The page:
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Release Date: 5th October 2016

To access the original FCA document, click here.


The Financial Conduct Authority (FCA) has fined Aviva Pension Trustees UK Limited and Aviva Wrap UK Limited (collectively Aviva) £8,246,800 for failing to properly oversee their outsourced providers regarding client assets. This failure contravened the Client Assets Sourcebook (CASS) rules, which are designed to protect client money and assets in the event of a firm’s insolvency, ensuring their prompt return to clients.

Mark Steward, Director of Enforcement and Market Oversight at the FCA, emphasised the responsibility firms retain over compliance with CASS rules, even when tasks are outsourced. He noted that regulated activities can be delegated but not abdicated. This case marks the first CASS enforcement related to oversight failures in outsourcing, serving as a warning to other firms with similar arrangements to maintain robust control systems.

Between January 2013 and September 2015, Aviva breached Principles 3 and 10 of the FCA’s rules, which require firms to have adequate management and control systems, and to properly safeguard client assets. Aviva failed to implement appropriate controls over Third Party Administrators (TPAs) managing client money and performing external reconciliations. This resulted in inadequate challenges to TPAs’ internal controls, competence, and resources. Additionally, Aviva lacked the necessary resources and technical expertise for effective CASS oversight, leading to delayed detection and correction of compliance issues.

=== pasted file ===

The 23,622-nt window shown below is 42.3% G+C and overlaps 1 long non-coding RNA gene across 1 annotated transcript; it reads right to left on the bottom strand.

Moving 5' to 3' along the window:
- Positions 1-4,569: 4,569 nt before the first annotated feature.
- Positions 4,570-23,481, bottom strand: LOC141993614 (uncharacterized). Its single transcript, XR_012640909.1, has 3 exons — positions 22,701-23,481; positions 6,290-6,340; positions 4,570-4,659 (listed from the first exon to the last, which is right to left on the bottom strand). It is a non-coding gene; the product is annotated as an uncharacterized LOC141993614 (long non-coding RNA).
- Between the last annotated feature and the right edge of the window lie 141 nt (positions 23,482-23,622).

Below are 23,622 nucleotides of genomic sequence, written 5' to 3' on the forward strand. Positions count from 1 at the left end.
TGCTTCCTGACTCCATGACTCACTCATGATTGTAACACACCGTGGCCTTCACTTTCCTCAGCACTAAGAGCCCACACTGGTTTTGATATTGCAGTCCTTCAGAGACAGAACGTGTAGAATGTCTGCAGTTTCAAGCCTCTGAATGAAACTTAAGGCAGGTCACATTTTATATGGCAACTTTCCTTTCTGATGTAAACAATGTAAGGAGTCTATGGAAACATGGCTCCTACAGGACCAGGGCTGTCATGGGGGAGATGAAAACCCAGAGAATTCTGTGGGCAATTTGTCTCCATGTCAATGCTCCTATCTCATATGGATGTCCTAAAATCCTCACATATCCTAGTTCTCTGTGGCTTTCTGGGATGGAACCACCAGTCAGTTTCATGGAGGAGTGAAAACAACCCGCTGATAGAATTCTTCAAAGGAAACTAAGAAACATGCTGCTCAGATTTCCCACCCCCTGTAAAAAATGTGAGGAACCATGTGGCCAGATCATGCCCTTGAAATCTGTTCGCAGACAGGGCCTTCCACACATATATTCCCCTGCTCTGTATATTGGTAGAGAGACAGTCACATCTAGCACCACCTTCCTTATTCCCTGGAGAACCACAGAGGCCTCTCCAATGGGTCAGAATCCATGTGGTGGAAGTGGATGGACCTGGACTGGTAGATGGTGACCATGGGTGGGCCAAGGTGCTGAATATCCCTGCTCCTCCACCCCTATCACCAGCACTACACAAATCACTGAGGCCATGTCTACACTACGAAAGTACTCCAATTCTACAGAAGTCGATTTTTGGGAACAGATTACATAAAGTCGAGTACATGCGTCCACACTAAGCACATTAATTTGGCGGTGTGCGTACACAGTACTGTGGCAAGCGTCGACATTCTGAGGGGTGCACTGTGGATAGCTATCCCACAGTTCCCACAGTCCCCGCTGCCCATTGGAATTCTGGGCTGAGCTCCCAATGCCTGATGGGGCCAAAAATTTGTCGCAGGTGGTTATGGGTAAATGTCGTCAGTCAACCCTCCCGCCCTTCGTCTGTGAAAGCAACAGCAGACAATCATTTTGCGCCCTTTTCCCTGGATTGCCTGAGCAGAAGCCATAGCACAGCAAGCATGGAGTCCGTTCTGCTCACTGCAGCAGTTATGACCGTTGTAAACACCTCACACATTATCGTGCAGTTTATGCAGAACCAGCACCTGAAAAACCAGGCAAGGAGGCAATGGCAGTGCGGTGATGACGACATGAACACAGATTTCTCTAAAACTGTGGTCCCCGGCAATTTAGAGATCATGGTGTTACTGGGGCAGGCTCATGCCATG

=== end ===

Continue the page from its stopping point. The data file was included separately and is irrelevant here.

Specific deficiencies included failures in Aviva’s internal reconciliation process, leading to under- and over-segregation of client money, with under-segregation peaking at £74.4 million. Aviva also failed to submit accurate Client Money and Asset Returns (CMAR) and maintain an adequate CASS resolution pack. Despite the serious nature of these failings, there was no actual loss of client money or custody assets during the period. However, the breaches highlighted the potential risks customers could face if Aviva had become insolvent.

Aviva agreed to settle at an early stage, receiving a 30% discount on the fine, which otherwise would have been £11,781,262.

Key Takeaways for Other Firms:

In conclusion, Aviva’s case underscores the importance of maintaining robust oversight and control systems, especially when outsourcing key functions, to ensure compliance with regulatory requirements and protect client assets.

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